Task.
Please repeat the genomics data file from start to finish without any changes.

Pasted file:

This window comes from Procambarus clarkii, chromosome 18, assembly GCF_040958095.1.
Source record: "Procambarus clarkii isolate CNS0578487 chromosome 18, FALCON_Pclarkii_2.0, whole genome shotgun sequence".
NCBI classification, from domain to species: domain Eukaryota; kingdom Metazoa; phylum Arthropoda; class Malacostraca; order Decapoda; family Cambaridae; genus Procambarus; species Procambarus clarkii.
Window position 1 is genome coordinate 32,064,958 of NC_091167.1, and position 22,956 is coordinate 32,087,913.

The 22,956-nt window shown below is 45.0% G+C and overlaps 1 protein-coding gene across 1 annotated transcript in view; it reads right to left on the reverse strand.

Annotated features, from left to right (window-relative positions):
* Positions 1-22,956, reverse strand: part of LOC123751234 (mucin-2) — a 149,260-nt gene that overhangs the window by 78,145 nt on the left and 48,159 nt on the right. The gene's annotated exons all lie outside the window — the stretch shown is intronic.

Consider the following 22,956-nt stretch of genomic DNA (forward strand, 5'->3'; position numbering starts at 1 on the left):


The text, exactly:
This window comes from Procambarus clarkii, chromosome 18, assembly GCF_040958095.1.
Source record: "Procambarus clarkii isolate CNS0578487 chromosome 18, FALCON_Pclarkii_2.0, whole genome shotgun sequence".
NCBI classification, from domain to species: domain Eukaryota; kingdom Metazoa; phylum Arthropoda; class Malacostraca; order Decapoda; family Cambaridae; genus Procambarus; species Procambarus clarkii.
Window position 1 is genome coordinate 32,064,958 of NC_091167.1, and position 22,956 is coordinate 32,087,913.

The 22,956-nt window shown below is 45.0% G+C and overlaps 1 protein-coding gene across 1 annotated transcript in view; it reads right to left on the reverse strand.

Annotated features, from left to right (window-relative positions):
* Positions 1-22,956, reverse strand: part of LOC123751234 (mucin-2) — a 149,260-nt gene that overhangs the window by 78,145 nt on the left and 48,159 nt on the right. The gene's annotated exons all lie outside the window — the stretch shown is intronic.

Consider the following 22,956-nt stretch of genomic DNA (forward strand, 5'->3'; position numbering starts at 1 on the left):